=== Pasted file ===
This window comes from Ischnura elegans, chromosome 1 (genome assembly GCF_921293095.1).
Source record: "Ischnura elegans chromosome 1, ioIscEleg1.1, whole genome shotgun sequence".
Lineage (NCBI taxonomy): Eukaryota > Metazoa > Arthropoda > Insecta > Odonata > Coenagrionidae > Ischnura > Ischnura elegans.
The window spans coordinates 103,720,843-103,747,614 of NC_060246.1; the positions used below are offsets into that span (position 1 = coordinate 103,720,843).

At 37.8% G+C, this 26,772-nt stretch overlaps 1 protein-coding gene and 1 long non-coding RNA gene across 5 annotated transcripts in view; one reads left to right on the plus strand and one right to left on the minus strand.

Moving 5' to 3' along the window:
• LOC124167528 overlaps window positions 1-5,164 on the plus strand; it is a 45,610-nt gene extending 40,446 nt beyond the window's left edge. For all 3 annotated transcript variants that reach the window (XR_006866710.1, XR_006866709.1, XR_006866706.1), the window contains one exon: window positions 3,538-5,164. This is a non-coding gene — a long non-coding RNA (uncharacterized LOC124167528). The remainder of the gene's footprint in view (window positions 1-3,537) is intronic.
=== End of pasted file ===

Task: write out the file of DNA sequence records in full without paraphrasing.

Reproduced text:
This window comes from Ischnura elegans, chromosome 1 (genome assembly GCF_921293095.1).
Source record: "Ischnura elegans chromosome 1, ioIscEleg1.1, whole genome shotgun sequence".
Lineage (NCBI taxonomy): Eukaryota > Metazoa > Arthropoda > Insecta > Odonata > Coenagrionidae > Ischnura > Ischnura elegans.
The window spans coordinates 103,720,843-103,747,614 of NC_060246.1; the positions used below are offsets into that span (position 1 = coordinate 103,720,843).

At 37.8% G+C, this 26,772-nt stretch overlaps 1 protein-coding gene and 1 long non-coding RNA gene across 5 annotated transcripts in view; one reads left to right on the plus strand and one right to left on the minus strand.

Moving 5' to 3' along the window:
• LOC124167528 overlaps window positions 1-5,164 on the plus strand; it is a 45,610-nt gene extending 40,446 nt beyond the window's left edge. For all 3 annotated transcript variants that reach the window (XR_006866710.1, XR_006866709.1, XR_006866706.1), the window contains one exon: window positions 3,538-5,164. This is a non-coding gene — a long non-coding RNA (uncharacterized LOC124167528). The remainder of the gene's footprint in view (window positions 1-3,537) is intronic.